Editorials

Would selling PG&E’s Diablo Canyon nuclear plant be such a bad thing?

6 things to know about the PG&E bankruptcy filing and how it affects you

PG&E is about to go bankrupt. Will the troubled utility keep the lights on as it finds a resolution of the billions of dollars it faces in potential liabilities from the Camp Fire and the wine country wildfires.
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PG&E is about to go bankrupt. Will the troubled utility keep the lights on as it finds a resolution of the billions of dollars it faces in potential liabilities from the Camp Fire and the wine country wildfires.

PG&E has been the financial backbone of San Luis Obispo County for decades, contributing more in property taxes and payroll than any other private company.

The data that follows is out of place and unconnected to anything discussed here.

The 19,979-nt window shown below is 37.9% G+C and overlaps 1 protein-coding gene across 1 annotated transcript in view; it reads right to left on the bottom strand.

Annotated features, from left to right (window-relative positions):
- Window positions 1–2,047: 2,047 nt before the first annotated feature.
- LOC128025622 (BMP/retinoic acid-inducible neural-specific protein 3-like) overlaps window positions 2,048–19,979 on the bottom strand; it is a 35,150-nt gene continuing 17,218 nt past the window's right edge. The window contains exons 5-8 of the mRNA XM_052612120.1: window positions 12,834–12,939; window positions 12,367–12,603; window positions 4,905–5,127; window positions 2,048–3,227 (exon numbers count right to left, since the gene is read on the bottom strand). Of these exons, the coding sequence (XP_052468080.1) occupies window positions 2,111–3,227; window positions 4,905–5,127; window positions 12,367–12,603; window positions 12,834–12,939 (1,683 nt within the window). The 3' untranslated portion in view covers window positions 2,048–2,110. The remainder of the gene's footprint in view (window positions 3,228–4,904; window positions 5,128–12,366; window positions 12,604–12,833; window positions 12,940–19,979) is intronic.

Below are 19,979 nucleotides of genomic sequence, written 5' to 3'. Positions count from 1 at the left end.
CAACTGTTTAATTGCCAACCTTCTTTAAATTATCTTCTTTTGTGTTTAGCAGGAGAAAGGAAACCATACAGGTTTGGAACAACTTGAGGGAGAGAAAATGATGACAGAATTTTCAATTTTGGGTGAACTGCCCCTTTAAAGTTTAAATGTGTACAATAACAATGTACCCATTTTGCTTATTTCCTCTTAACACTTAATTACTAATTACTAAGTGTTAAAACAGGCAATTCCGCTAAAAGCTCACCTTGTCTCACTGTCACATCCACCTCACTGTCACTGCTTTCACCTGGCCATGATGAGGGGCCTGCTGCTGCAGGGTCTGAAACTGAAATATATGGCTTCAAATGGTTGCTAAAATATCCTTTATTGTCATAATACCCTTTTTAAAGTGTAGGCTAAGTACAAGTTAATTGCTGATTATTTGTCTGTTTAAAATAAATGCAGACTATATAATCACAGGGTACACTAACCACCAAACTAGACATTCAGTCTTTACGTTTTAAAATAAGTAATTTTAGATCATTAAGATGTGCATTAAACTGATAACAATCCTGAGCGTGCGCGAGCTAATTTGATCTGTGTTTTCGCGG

And now that backbone is bankrupt?

To clarify, the company isn’t going under — lights are staying on, literally and figuratively — but it has announced that it plans to file for Chapter 11 reorganization in response to the $30 billion liability if faces from victims of California’s wildfires. (That figure is a moving target; it could be lower now that investigators have ruled PG&E was not responsible for the deadly 2017 Tubbs Fire.)

For San Luis Obispo County, the news comes at a particularly bad time. Already, the community has been dreading the financial hit the region will take when the Diablo Canyon nuclear power plant closes in 2025. Those worries have been compounded by the bankruptcy announcement.

PG&E, though, has been a model of composure. Blair Jones, longtime spokesman for Diablo Canyon, insists it’s business as usual at California’s only remaining nuclear power plant, and dismisses speculation that the plant could be sold. We hope he’s right.

Yet if we’d asked PG&E a year or even six months ago if it planned to file for bankruptcy, we would have gotten similar denials.

The point being: Stuff happens.